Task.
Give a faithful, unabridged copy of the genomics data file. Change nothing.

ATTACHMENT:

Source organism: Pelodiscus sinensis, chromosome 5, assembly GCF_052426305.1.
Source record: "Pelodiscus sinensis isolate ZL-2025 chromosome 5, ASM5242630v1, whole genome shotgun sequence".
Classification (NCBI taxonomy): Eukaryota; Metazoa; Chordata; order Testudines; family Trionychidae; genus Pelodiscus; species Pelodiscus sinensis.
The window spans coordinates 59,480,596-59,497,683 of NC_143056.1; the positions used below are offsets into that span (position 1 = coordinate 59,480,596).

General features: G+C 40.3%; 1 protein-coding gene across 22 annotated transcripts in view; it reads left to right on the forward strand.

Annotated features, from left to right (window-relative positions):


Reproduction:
Source organism: Pelodiscus sinensis, chromosome 5, assembly GCF_052426305.1.
Source record: "Pelodiscus sinensis isolate ZL-2025 chromosome 5, ASM5242630v1, whole genome shotgun sequence".
Classification (NCBI taxonomy): Eukaryota; Metazoa; Chordata; order Testudines; family Trionychidae; genus Pelodiscus; species Pelodiscus sinensis.
The window spans coordinates 59,480,596-59,497,683 of NC_143056.1; the positions used below are offsets into that span (position 1 = coordinate 59,480,596).

General features: G+C 40.3%; 1 protein-coding gene across 22 annotated transcripts in view; it reads left to right on the forward strand.

Annotated features, from left to right (window-relative positions):